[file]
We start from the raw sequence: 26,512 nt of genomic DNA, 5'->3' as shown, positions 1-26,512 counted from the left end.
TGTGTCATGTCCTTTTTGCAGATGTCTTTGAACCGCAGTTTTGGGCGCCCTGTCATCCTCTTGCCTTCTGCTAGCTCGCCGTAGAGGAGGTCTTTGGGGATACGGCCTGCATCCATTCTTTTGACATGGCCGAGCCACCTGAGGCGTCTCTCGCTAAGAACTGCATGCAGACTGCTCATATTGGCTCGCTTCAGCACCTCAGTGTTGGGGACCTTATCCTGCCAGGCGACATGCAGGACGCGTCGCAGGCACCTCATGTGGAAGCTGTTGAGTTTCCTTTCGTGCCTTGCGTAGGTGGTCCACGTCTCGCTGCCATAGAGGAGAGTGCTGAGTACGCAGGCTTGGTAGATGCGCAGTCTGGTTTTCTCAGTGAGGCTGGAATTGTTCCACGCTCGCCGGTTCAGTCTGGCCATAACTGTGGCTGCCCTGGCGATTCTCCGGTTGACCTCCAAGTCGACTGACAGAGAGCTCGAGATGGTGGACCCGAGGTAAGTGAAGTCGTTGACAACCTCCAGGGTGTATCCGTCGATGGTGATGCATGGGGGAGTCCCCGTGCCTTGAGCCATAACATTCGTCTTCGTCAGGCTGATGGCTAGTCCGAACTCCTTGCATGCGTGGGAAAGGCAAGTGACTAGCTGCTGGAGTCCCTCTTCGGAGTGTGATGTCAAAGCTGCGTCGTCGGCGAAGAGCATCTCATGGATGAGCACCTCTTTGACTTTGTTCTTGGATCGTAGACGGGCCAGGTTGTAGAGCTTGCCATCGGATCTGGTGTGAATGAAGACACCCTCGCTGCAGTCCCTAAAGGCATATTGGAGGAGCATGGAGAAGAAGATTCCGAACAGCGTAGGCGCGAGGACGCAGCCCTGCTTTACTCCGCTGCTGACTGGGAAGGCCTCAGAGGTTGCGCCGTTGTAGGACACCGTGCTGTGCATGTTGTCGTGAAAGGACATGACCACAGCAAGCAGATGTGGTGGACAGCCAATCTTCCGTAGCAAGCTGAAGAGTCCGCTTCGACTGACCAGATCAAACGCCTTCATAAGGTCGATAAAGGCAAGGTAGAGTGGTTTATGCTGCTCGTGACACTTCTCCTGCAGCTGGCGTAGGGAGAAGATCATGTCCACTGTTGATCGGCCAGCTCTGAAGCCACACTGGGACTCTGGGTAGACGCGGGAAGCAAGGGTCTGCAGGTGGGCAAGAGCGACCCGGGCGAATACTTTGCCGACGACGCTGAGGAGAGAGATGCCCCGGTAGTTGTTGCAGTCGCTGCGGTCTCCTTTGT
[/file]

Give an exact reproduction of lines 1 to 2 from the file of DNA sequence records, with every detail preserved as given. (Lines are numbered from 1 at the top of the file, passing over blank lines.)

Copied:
We start from the raw sequence: 26,512 nt of genomic DNA, 5'->3' as shown, positions 1-26,512 counted from the left end.
TGTGTCATGTCCTTTTTGCAGATGTCTTTGAACCGCAGTTTTGGGCGCCCTGTCATCCTCTTGCCTTCTGCTAGCTCGCCGTAGAGGAGGTCTTTGGGGATACGGCCTGCATCCATTCTTTTGACATGGCCGAGCCACCTGAGGCGTCTCTCGCTAAGAACTGCATGCAGACTGCTCATATTGGCTCGCTTCAGCACCTCAGTGTTGGGGACCTTATCCTGCCAGGCGACATGCAGGACGCGTCGCAGGCACCTCATGTGGAAGCTGTTGAGTTTCCTTTCGTGCCTTGCGTAGGTGGTCCACGTCTCGCTGCCATAGAGGAGAGTGCTGAGTACGCAGGCTTGGTAGATGCGCAGTCTGGTTTTCTCAGTGAGGCTGGAATTGTTCCACGCTCGCCGGTTCAGTCTGGCCATAACTGTGGCTGCCCTGGCGATTCTCCGGTTGACCTCCAAGTCGACTGACAGAGAGCTCGAGATGGTGGACCCGAGGTAAGTGAAGTCGTTGACAACCTCCAGGGTGTATCCGTCGATGGTGATGCATGGGGGAGTCCCCGTGCCTTGAGCCATAACATTCGTCTTCGTCAGGCTGATGGCTAGTCCGAACTCCTTGCATGCGTGGGAAAGGCAAGTGACTAGCTGCTGGAGTCCCTCTTCGGAGTGTGATGTCAAAGCTGCGTCGTCGGCGAAGAGCATCTCATGGATGAGCACCTCTTTGACTTTGTTCTTGGATCGTAGACGGGCCAGGTTGTAGAGCTTGCCATCGGATCTGGTGTGAATGAAGACACCCTCGCTGCAGTCCCTAAAGGCATATTGGAGGAGCATGGAGAAGAAGATTCCGAACAGCGTAGGCGCGAGGACGCAGCCCTGCTTTACTCCGCTGCTGACTGGGAAGGCCTCAGAGGTTGCGCCGTTGTAGGACACCGTGCTGTGCATGTTGTCGTGAAAGGACATGACCACAGCAAGCAGATGTGGTGGACAGCCAATCTTCCGTAGCAAGCTGAAGAGTCCGCTTCGACTGACCAGATCAAACGCCTTCATAAGGTCGATAAAGGCAAGGTAGAGTGGTTTATGCTGCTCGTGACACTTCTCCTGCAGCTGGCGTAGGGAGAAGATCATGTCCACTGTTGATCGGCCAGCTCTGAAGCCACACTGGGACTCTGGGTAGACGCGGGAAGCAAGGGTCTGCAGGTGGGCAAGAGCGACCCGGGCGAATACTTTGCCGACGACGCTGAGGAGAGAGATGCCCCGGTAGTTGTTGCAGTCGCTGCGGTCTCCTTTGT